Aircraft lessor lawyer: a year and a bit of the pandemic

Thursday 13 January 2022

Gerard Melling

M&T Aviation USA Inc, Los Angeles


I am an English barrister and California (CA) attorney, and work in-house for Mitsui & Co's operational lease business. For the past ten years, it has been a pleasant, positive and sociable experience being a lessor's lawyer, documenting new sale and lease back transactions, and sales. Some airlines had structural problems, but nothing really happened until March 2020, when suddenly everything changed.

Although suddenly things seem a lot better in the United States, that is not the case in the rest of the world, airline-wise, with European operators dealing with increasing restrictions and Asian operators seeing a lot of lockdowns recently.

It just shows that all the provisions in the leases and all that work on jurisdictional questionnaires (JQs) were designed for difficult times – we went through those in the 1990s and early 2000s, but they have come back at a scale that was hard to imagine. In the past year, we have switched to the very labour-intensive work of dealing with defaults and problems, liaising with local counsel in many and varied jurisdictions of our lessees, and getting to know litigation and bankruptcy counsel much closer.

In addition, we have been doing this all from home – working from home (WFH). Unimaginable when I started off in the aviation world (the good old days of facsimiles, desk phones, floppy discs, dial-up synchronising and negotiations in smoke-filled rooms), but now convenient in so many ways, dealing with global time zones, linking up by email, Zoom and Teams, and using DocuSign (and keeping in touch with International Bar Association (IBA) friends). In the initial wave of alarm and hyper-preparation, it was almost essential, as it was a round-the-clock experience. It will be strange exiting from the home cave, having to find those collared shirts, long trousers and shoes, and drive to the office, and we certainly need to get on planes to get the industry going again.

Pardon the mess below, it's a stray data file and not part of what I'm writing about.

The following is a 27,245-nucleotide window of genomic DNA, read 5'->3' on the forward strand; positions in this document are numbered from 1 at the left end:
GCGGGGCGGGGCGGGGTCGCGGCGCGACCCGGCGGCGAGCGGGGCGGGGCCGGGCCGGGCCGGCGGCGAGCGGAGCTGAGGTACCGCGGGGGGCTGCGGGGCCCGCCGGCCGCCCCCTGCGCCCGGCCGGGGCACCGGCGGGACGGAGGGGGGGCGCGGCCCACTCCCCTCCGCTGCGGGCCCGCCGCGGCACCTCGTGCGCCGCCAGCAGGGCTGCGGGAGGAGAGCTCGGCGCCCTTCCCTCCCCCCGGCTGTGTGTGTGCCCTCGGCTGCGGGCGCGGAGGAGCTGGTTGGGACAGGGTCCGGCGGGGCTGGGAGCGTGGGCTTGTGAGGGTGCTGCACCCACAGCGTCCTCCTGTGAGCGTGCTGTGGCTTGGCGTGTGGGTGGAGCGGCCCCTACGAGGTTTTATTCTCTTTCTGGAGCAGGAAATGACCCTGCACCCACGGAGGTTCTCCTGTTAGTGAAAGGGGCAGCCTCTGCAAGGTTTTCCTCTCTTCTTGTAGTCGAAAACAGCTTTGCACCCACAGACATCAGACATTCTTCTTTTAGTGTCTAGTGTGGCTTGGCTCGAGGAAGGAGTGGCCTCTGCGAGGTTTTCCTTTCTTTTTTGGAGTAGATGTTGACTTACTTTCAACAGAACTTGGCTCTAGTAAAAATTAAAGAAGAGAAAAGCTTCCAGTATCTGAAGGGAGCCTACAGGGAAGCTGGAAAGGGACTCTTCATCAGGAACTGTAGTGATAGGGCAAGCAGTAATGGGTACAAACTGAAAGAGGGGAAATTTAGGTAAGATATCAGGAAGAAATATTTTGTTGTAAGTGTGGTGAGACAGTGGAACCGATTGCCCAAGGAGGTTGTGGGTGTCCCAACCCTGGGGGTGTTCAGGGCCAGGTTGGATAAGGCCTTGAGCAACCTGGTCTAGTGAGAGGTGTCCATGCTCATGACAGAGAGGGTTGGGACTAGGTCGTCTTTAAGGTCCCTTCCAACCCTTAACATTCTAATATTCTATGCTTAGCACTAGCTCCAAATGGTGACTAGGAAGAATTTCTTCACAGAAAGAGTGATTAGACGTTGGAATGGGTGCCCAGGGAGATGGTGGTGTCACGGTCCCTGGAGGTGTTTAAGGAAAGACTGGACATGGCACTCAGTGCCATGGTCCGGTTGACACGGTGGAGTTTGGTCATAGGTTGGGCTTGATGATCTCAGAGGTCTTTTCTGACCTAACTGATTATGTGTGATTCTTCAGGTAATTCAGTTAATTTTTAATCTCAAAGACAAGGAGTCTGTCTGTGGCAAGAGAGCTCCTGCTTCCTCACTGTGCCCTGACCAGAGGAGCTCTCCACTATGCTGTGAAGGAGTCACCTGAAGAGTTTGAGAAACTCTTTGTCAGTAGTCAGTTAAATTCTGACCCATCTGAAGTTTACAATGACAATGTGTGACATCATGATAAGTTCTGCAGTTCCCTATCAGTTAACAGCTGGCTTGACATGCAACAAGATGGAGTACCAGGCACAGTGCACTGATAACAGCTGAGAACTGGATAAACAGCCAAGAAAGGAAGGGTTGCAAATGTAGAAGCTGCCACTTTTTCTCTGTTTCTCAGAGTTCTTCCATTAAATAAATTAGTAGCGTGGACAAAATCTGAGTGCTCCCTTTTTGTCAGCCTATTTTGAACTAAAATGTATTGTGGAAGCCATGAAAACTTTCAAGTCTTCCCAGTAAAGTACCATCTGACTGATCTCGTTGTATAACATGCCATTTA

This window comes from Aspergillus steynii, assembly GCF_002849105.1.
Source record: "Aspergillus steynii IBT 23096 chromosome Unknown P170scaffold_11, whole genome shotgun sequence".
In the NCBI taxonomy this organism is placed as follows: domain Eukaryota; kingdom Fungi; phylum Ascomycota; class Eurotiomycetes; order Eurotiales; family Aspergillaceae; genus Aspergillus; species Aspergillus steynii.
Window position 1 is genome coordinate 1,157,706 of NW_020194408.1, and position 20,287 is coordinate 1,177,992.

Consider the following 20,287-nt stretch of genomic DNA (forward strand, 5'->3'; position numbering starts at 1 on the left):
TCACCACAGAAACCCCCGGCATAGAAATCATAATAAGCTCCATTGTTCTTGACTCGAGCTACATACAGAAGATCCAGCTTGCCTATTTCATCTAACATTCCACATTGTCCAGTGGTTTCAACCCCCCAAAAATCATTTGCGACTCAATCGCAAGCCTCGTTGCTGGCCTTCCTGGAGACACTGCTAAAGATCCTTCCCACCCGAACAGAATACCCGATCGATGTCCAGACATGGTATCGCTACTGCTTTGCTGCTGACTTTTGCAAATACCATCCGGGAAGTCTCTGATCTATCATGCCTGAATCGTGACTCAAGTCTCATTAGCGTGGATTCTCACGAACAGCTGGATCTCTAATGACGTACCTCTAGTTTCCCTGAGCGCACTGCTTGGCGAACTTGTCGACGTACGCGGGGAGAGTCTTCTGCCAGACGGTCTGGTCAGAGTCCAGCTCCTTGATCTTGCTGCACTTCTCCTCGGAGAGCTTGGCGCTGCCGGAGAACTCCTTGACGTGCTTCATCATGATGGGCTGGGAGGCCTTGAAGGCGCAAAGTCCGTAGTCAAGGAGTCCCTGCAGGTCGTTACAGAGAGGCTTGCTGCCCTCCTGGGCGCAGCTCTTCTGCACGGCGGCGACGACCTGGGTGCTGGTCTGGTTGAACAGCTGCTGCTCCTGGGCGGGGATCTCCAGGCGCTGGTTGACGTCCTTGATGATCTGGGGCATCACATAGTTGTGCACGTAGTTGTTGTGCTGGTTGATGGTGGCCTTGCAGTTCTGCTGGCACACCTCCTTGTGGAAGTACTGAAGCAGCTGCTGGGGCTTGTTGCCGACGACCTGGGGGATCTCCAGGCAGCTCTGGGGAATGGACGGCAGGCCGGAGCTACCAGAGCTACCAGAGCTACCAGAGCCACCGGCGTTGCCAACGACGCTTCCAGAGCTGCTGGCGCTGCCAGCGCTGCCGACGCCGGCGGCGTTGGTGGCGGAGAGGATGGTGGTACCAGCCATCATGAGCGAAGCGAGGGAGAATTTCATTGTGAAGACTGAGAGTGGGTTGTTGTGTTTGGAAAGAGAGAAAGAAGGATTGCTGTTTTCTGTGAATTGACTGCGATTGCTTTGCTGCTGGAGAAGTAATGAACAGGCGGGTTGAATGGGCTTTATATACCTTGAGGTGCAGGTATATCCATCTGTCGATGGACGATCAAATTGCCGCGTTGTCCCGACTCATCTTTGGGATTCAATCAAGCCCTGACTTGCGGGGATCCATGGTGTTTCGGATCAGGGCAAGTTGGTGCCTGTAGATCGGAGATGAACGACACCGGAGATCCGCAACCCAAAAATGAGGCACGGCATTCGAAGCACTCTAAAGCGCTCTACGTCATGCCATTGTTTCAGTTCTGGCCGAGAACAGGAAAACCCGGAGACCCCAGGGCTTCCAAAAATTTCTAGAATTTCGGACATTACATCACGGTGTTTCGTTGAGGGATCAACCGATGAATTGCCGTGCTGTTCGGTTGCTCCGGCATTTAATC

You remember that a lessor's lawyer has to be good not only at transactions but also at solving many problems when airlines are in trouble. We have gone from sale and lease contracts to dealing with deferrals, rescheduling, restructuring, insurances, maintenance, repair and operations (MRO) contracts, re-registrations, IR filing preparations, ferrying, default preparation, powers of attorney (POAs), examinership proceedings and Eurocontrol fleet lien exposure analysis, and in many varied jurisdictions.

With airlines leasing about 50 per cent of their fleet, equally lessors have been hit by the pandemic. Globally, we see a big difference between countries and within the same continents, and per aircraft model:

  • Flight restrictions: Airline flying has been restricted, and even within the same continent (United Kingdom/European Union, US/Canada-Mexico, India/other Asian countries. This is also layered with quarantine requirements and restrictions varying by country and risk area, to produce a complicated and restrictive environment.
  • Geographic variations: Some areas seem to be under control or rapidly improving: some are plunged into new crises, so it also will change on a time line: a year ago, few imagined we would still be grappling with this problem, which initially was compared to post-9/11, but has been massively greater in geographic reach and duration.
  • Government support: The level of support varies dramatically from a lot to little or nothing, and varying from direct to indirect.